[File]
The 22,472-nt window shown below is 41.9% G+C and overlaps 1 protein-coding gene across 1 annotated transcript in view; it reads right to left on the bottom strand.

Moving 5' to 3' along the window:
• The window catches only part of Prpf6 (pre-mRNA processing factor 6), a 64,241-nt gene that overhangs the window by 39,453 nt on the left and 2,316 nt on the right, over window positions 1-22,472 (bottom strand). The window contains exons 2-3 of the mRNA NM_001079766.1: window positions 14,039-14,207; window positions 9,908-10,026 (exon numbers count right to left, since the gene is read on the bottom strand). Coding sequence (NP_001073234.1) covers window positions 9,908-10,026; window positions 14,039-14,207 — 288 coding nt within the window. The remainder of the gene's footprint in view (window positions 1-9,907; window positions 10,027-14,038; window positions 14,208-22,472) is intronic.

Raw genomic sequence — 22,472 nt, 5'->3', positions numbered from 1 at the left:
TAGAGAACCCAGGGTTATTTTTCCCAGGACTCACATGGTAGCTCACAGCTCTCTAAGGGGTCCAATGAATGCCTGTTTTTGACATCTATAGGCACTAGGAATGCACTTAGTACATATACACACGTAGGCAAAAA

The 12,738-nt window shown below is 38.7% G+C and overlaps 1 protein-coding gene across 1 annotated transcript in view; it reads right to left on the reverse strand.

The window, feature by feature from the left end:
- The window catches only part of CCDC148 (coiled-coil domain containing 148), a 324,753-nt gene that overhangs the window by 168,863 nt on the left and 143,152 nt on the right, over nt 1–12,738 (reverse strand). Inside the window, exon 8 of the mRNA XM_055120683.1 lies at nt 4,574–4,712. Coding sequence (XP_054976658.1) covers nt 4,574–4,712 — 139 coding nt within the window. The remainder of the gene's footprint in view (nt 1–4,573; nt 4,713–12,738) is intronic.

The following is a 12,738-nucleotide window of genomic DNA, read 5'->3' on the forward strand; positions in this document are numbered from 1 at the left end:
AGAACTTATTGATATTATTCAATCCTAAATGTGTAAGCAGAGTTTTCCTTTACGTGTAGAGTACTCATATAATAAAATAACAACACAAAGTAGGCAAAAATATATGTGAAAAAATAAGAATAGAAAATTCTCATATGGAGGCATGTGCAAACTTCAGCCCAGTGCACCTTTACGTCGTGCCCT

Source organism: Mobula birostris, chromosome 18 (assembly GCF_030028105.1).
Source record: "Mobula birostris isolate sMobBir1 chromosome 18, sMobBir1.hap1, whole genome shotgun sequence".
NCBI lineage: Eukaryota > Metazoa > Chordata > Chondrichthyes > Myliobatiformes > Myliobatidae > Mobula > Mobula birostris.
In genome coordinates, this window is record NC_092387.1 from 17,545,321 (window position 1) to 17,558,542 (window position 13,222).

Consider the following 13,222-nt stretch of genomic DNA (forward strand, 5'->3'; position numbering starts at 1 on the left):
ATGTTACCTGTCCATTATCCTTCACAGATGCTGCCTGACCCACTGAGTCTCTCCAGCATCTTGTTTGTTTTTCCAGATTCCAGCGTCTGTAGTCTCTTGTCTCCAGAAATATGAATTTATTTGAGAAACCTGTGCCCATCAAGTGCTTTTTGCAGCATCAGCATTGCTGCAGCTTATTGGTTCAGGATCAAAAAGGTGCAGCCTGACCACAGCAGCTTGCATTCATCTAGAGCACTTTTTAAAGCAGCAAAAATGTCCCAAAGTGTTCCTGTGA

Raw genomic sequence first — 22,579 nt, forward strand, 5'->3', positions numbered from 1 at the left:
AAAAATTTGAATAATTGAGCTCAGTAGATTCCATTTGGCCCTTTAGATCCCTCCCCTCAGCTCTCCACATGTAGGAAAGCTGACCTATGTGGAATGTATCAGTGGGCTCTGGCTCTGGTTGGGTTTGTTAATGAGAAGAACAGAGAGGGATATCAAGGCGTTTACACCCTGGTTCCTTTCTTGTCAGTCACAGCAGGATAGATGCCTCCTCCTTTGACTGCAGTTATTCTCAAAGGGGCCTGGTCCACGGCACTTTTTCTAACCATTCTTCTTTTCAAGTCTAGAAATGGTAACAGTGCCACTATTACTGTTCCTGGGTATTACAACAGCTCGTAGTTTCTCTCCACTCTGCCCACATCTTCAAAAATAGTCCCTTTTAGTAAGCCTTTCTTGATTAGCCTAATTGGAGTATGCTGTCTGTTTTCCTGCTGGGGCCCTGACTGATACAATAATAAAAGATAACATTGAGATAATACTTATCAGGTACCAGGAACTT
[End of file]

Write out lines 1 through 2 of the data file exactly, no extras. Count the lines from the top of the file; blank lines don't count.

The 22,472-nt window shown below is 41.9% G+C and overlaps 1 protein-coding gene across 1 annotated transcript in view; it reads right to left on the bottom strand.

Moving 5' to 3' along the window: